If we boys happened to be up and out early in the morning, we might see the milkman and his horse at work. The man had an established route which he covered each day. Our parents told us how, not many years earlier, the milk wagon carried large cans of milk in bulk. The route was worked later in the morning hours, when people in the houses were up and about. As the milkman drove slowly along, he would make his approach known by clanging a bell and calling out, "Milkman!" Then the housewife, or a child she might send, would go to the wagon with a bucket or a jar.

The man would dip into a can with a long-handled measure and pour the milk into the customer's receptacle, often along with a stray fly or two. Payment was by cash on the spot.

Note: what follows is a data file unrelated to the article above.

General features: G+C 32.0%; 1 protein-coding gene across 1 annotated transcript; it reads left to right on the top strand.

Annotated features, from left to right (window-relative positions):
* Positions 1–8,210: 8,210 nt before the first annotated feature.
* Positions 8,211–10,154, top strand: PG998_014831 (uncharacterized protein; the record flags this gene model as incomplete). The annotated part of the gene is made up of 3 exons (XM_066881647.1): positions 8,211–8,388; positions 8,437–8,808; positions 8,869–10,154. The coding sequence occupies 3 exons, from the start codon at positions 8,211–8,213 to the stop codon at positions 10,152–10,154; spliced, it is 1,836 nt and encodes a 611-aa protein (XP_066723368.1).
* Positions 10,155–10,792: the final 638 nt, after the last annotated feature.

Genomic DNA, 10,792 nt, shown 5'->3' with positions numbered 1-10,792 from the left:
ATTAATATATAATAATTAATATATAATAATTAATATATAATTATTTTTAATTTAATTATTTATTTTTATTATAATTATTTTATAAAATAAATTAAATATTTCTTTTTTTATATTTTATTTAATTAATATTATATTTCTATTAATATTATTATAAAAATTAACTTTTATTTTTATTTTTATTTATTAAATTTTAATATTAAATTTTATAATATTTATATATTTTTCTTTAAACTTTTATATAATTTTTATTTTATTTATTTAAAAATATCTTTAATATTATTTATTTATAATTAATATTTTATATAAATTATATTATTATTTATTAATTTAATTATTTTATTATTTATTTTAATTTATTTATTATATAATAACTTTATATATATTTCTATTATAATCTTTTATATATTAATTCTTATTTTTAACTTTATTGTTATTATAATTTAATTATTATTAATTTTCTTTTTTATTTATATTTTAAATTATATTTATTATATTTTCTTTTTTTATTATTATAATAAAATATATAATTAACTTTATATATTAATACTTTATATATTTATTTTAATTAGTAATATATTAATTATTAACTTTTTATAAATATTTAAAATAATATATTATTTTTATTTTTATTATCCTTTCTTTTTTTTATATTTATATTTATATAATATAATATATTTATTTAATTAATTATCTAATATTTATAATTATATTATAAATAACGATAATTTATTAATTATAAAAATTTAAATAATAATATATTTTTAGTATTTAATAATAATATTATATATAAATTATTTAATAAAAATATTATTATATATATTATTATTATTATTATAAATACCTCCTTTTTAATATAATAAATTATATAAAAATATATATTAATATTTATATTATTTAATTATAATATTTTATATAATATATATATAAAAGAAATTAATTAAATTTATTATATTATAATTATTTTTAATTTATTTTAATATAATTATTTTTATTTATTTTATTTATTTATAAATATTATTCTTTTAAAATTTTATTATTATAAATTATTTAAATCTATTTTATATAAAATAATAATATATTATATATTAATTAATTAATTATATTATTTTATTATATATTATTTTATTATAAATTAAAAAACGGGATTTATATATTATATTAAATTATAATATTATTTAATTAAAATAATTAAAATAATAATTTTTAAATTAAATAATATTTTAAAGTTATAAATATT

By the time we boys came along the system had been much refined. In the establishment of a route or the addition of a new family to the neighborhood, the milkman would call at the house to sell strips of tickets, one of one color for quarts, another for pints of milk bottled at the dairy he represented. He would also leave a price list, showing, with prices, the various specialties he carried in his wagon, such as cream or buttermilk or cottage cheese. With this information at hand, the customer would, before going to bed, put out on the porch the washed bottles from previous delivery, together with the number of tickets indicating how many quarts or pints of milk were wanted at the next morning's delivery. If specialty items were wanted, a note and payment in coin would be tucked into an empty bottle, or under one.